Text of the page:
CHARLESTON, W.Va. — West Virginia’s U.S. senators were split on a vote Thursday to raise spending limits for two years.
U.S. Sen. Shelley Moore Capito, R-W.Va., was among the 67 senators who voted for the Bipartisan Budget Act; Sen. Joe Manchin, D-W.Va., and 27 other senators opposed the measure.
House Resolution 3877 increases the spending limits for discretionary spending for the next two fiscal years while also suspending the public debt limit through July 2021.
The House of Representatives passed the measure last week in a 284-149 vote.
Capito praised the Trump administration for negotiating a deal with House leaders.
“One of our most important jobs as members of Congress is delivering the resources to fund our government, provide certainty and support for our military and our veterans, and ensure economic stability for American families,” she said. “This agreement puts us on the path to accomplish all of those goals, and as chair of the Homeland Security Appropriations Subcommittee, I’m ready to get to work and do my part to make sure we do so responsibly, effectively, and with the best interests of West Virginians and all Americans in mind.”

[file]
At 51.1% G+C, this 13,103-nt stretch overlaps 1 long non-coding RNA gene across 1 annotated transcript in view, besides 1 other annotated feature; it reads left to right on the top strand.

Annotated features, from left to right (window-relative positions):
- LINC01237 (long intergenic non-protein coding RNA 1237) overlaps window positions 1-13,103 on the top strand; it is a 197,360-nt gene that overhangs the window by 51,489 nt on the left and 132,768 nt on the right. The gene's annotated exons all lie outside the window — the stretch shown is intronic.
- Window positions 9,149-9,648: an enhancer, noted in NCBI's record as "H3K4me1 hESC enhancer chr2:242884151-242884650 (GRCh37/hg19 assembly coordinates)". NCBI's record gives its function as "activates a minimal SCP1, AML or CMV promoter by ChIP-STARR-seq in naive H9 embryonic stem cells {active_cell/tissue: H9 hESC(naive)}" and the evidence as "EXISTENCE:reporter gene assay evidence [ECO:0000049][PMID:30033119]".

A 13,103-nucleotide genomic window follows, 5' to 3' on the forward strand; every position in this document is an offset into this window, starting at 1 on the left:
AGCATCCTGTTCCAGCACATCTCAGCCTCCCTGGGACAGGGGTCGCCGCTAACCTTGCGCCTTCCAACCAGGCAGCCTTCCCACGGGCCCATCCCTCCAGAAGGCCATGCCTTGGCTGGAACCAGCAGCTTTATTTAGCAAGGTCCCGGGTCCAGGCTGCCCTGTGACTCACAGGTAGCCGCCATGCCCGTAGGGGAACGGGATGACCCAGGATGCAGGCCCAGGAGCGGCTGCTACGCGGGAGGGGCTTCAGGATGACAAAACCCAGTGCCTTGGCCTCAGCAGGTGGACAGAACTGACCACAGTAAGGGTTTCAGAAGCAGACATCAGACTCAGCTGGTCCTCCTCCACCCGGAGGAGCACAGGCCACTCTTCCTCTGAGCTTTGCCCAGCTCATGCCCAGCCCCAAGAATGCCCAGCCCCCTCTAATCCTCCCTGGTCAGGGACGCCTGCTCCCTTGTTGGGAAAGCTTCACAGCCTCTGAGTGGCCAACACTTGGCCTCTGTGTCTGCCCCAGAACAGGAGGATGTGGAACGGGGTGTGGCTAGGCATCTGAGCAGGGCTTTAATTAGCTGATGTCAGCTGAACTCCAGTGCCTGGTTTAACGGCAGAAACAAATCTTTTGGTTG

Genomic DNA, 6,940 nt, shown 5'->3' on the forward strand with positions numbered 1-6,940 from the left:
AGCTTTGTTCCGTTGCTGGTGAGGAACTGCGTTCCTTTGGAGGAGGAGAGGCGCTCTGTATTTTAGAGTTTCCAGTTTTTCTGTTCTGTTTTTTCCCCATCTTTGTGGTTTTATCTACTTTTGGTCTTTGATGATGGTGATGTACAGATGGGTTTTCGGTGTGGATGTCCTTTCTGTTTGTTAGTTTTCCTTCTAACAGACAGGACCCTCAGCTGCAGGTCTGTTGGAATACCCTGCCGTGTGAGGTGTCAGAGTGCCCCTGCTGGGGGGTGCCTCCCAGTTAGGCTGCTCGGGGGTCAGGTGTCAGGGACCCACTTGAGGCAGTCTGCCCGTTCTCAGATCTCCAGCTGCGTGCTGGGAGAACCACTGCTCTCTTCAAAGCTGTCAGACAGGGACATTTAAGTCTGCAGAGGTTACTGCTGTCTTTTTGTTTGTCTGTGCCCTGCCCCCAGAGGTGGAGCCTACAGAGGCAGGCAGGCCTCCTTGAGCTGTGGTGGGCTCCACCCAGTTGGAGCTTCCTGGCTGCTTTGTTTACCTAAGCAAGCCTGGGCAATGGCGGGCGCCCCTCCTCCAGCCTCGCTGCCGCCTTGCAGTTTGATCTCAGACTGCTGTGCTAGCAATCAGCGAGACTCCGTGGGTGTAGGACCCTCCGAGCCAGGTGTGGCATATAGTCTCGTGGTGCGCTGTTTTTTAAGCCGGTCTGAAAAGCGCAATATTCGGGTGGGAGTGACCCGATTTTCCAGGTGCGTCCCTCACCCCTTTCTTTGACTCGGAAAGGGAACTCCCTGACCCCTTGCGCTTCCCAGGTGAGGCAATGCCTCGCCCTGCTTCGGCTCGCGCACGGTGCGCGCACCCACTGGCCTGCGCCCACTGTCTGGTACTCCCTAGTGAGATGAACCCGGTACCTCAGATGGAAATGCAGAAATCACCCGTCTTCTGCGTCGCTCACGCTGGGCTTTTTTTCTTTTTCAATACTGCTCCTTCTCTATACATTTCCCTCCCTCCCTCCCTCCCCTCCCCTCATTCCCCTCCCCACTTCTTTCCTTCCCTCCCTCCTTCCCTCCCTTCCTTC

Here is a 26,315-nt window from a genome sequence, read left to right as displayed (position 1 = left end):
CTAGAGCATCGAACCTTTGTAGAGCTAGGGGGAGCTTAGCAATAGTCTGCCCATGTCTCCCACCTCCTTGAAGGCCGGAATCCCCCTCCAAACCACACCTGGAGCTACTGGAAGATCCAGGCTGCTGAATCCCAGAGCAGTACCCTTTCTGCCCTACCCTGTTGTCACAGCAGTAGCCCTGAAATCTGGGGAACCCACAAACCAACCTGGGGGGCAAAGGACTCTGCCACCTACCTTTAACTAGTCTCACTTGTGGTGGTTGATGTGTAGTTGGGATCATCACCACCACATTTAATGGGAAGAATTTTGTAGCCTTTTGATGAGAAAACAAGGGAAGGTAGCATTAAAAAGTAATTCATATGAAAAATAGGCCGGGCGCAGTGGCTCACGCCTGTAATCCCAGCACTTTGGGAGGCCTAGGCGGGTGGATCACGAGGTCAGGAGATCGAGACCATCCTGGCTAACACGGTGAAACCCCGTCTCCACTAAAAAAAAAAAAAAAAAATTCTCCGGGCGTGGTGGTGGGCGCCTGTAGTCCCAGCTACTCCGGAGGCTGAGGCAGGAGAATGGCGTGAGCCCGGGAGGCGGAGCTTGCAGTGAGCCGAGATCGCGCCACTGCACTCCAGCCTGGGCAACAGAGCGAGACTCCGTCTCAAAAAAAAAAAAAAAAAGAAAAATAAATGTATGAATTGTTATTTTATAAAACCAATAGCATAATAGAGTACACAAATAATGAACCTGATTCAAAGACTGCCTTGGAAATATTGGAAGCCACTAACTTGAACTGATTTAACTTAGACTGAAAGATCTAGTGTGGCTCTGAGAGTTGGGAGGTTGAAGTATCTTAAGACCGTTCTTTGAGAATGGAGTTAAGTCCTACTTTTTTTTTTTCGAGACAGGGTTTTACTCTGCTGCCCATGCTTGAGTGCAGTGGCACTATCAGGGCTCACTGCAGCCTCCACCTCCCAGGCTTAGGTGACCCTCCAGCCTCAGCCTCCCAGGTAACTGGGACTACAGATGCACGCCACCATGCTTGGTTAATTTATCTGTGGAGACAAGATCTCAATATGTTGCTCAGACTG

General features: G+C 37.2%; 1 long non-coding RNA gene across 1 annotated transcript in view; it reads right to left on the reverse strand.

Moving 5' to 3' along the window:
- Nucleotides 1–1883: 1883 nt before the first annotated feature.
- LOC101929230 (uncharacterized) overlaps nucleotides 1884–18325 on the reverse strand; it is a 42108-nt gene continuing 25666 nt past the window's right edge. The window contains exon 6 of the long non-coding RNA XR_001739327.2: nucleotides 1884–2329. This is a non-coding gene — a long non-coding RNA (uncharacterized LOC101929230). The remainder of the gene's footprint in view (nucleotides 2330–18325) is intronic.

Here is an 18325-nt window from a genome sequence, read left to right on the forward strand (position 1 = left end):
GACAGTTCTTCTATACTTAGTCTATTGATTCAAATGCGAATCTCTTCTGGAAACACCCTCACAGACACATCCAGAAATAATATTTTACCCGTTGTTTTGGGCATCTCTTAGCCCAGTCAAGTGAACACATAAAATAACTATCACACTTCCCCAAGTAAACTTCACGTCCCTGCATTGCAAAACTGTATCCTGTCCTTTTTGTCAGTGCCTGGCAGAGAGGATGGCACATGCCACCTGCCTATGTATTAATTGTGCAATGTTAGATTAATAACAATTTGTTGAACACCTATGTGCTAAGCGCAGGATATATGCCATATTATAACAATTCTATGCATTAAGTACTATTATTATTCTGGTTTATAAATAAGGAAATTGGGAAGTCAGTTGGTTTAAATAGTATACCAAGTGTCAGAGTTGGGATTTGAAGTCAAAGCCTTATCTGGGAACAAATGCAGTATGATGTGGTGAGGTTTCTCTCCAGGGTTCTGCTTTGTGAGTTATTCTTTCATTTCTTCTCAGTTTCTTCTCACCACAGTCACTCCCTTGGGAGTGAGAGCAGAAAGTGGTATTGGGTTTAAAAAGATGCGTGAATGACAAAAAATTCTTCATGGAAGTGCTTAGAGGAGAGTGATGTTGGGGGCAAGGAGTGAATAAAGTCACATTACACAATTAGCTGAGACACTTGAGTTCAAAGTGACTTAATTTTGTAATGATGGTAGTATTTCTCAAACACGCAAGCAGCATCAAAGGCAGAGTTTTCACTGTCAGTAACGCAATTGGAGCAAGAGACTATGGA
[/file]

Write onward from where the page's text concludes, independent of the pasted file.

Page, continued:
Manchin and three fellow former governors — Republican Sen. Mitt Romney of Utah, Democratic Sen. Tom Carper of Deleware, and Republican Sen. Rick Scott — wrote a joint statement to explain their opposition to the resolution; they noted as governors, they were responsible for setting their respective state’s budgets on an annual basis.
“That’s why today, we, as U.S. senators, cannot bring ourselves to vote for this budget deal that does not put our country on a fiscally sustainable path. We cannot continue to ignore the fact that our country’s $22 trillion national debt is dangerous and unsustainable. We did not run our states this way, and it’s why, now as U.S. senators, we feel strongly that we must lead by example and say that this is not the way to run our country either,” they said.
Romney, who was also the 2012 Republican nominee for president, served as governor of Massachusetts from 2003 to 2007.
Before the vote, President Donald Trump urged Republicans to back the measure.
“Budget Deal is phenomenal for our Great Military, our Vets, and Jobs, Jobs, Jobs!” he tweeted. “Two year deal gets us past the Election. Go for it Republicans, there is always plenty of time to CUT!”
Trump tweeted a similar message to the House before its vote; Reps. David McKinley and Alex Mooney voted against the resolution on July 25, while Rep. Carol Miller voted in favor.